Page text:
As the old saying goes, a little knowledge can be dangerous. With new, vigorous federal incentives available for expanding broadband Internet access, the state’s ConnectME authority is beginning a precise study of where in Maine broadband is, and is not, accessible.
Since its inception in 2006, the ConnectME authority has been tasked with promoting expansion of broadband into rural Maine. The agency has awarded roughly $2.5 million in grants in the past two years for broadband projects, which brought connectivity to approximately 20,000 new households.
This is important work, although it has occurred without knowing, exactly, the areas of Maine that are served, unserved or underserved by broadband. The upcoming study should deliver this crucial information and provide the raw material necessary to develop a cogent, statewide broadband policy.
It also has the potential to shake Maine’s broadband thinking to its core. Once accumulated by ConnectME, we think the service data will indicate that Maine not only has problems with rural broadband penetration, but also with its availability and speed in urban and suburban regions.
This will posit the state’s next broadband questions: Which need is greater? Is further expansion of hard-wired broadband into rural areas the right use of resources, or should bolstering or improving lagging service in already-wired Maine be the higher priority?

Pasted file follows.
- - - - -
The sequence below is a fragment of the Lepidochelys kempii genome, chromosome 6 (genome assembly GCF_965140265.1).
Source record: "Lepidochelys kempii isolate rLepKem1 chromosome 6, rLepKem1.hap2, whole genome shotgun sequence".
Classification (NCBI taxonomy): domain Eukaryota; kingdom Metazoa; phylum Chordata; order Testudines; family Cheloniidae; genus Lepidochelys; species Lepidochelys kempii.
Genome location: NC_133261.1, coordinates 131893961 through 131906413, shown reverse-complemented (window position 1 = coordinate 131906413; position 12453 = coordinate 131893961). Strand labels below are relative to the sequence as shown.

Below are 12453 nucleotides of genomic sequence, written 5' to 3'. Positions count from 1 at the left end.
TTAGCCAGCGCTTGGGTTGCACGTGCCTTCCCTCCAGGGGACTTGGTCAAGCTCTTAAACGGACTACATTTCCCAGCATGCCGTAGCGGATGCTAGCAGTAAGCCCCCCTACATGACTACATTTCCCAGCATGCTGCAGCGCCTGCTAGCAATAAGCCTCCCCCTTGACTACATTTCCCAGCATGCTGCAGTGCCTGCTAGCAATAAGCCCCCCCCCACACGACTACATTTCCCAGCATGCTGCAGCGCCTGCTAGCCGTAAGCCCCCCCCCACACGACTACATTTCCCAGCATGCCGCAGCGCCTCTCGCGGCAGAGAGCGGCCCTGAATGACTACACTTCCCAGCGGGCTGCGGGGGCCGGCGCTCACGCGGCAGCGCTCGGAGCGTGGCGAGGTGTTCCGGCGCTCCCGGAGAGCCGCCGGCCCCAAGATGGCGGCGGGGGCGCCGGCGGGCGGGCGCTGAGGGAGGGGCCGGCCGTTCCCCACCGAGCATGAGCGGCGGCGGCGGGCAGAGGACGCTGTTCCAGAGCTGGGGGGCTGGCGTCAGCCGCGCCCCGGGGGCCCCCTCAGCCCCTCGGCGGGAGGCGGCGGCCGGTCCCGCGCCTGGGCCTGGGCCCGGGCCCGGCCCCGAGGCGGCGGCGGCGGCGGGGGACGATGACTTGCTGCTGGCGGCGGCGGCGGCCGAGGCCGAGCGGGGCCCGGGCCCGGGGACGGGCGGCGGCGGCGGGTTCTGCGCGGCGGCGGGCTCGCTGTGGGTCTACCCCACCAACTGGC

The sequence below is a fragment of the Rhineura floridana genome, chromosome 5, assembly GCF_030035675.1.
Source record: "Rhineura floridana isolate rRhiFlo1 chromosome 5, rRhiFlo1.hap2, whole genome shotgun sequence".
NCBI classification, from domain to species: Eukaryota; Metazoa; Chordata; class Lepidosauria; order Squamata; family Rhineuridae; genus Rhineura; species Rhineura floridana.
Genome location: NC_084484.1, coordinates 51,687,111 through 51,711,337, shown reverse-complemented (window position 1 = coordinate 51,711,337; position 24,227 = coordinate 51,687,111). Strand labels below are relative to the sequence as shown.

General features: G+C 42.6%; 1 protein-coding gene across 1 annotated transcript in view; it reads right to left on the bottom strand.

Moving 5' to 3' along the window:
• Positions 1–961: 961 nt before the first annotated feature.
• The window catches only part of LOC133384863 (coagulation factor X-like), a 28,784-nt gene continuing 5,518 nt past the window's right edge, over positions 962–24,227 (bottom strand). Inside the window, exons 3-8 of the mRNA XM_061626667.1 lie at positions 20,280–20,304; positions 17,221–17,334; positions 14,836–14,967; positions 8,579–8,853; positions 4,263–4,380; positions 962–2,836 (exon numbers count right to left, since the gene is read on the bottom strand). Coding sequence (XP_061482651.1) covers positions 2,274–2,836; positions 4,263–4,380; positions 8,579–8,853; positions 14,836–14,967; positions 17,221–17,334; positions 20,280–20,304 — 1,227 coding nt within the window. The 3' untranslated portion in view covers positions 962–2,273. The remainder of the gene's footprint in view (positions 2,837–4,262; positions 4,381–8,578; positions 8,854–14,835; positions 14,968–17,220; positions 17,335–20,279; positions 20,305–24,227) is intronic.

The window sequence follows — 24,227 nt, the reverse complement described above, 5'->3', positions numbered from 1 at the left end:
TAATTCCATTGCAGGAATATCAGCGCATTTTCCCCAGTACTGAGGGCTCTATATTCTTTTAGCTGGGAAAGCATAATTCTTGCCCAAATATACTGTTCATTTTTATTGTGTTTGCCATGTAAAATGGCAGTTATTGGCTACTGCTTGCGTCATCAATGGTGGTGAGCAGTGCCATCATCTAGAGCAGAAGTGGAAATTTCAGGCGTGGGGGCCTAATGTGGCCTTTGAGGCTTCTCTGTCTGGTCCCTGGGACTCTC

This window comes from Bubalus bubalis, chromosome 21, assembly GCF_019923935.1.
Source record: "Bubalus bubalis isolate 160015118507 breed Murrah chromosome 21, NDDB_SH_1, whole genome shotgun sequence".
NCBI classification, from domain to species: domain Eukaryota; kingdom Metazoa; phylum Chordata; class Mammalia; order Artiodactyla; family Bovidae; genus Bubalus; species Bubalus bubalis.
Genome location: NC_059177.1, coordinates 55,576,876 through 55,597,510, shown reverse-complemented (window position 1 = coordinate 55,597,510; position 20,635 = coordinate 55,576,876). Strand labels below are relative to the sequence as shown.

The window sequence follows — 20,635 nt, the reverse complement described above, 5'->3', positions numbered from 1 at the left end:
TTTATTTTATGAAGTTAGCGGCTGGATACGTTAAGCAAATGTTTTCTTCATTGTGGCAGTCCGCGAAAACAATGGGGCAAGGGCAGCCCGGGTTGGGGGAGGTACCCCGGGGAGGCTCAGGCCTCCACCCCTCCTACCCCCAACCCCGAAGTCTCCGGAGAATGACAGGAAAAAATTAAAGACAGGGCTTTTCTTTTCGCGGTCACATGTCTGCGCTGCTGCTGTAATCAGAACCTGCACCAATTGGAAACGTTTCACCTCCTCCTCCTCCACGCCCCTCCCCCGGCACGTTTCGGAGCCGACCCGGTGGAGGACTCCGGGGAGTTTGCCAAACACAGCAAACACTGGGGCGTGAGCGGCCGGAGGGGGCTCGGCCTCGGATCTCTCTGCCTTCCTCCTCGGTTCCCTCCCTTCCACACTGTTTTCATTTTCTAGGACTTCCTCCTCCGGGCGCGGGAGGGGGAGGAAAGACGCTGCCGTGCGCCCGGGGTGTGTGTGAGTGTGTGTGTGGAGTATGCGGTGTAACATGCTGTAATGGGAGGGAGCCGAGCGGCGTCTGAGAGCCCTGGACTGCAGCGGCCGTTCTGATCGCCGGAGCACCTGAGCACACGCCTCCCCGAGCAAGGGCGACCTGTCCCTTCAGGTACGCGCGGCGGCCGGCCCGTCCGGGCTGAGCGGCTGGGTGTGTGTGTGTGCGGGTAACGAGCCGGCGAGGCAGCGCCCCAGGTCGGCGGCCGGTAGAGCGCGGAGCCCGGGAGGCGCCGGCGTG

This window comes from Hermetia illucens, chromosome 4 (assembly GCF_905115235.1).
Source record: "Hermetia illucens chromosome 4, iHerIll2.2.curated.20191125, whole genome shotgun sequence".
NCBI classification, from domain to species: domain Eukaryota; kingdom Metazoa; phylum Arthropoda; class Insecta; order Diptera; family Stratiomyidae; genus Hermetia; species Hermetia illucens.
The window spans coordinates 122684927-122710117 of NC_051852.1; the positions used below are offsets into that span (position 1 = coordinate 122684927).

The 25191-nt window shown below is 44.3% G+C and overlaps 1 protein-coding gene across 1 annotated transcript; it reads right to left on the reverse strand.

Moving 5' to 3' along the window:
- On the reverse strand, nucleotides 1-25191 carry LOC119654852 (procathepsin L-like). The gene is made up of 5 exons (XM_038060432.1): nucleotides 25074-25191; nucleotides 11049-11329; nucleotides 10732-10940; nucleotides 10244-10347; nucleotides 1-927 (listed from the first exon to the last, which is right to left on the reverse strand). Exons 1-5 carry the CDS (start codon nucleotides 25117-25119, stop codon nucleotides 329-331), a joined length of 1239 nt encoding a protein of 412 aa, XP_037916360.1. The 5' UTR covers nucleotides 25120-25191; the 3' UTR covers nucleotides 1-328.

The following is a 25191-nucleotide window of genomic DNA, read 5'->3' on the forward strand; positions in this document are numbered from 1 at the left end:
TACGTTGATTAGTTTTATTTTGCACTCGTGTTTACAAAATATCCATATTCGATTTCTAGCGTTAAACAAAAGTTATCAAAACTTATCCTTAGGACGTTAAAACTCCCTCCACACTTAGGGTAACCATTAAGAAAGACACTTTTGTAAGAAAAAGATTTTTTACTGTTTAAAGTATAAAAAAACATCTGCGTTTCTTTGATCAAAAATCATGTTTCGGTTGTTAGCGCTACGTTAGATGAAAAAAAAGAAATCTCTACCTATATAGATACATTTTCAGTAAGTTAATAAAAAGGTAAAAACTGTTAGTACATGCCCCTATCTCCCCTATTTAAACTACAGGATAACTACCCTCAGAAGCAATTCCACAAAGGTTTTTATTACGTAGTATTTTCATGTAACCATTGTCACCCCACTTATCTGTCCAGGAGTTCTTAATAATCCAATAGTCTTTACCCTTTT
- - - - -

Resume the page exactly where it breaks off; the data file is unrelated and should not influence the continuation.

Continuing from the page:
These are tough questions. While putting broadband where it currently isn’t will have measurable economic benefits, the competitive economic advantage promised in Maine’s cities and towns by offering high-functioning, accessible and affordable broadband services is also tantalizing.
The answers, we think, won’t come from political sources alone. The government lacks regulatory authority to direct broadband investment, except through incentives like those offered by ConnectMe, and is limited to propelling projects through the encouragement of private industry.
Market forces — and more important, changing technology — will be major players. New community wireless initiatives such as those in Hermon and in several towns in the Midcoast promise to change perceptions of how Maine towns and cities should approach expanding broadband access.
(National developments, like wireless capacity now available to telecommunications companies like AT&T and Verizon from television’s “digital switch” from analog, will also dictate broadband development.)
Until the ConnectME service study is complete, we don’t know what we don’t know about Maine broadband. When we do know, this information will raise new issues about the state’s right course, how much funding is needed and what priorities should take precedence.
A little knowledge is dangerous, sure, because it creates new problems to solve. But for Maine and broadband, knowing what is true about connectivity is also crucial. The truth, after all, can set you free.
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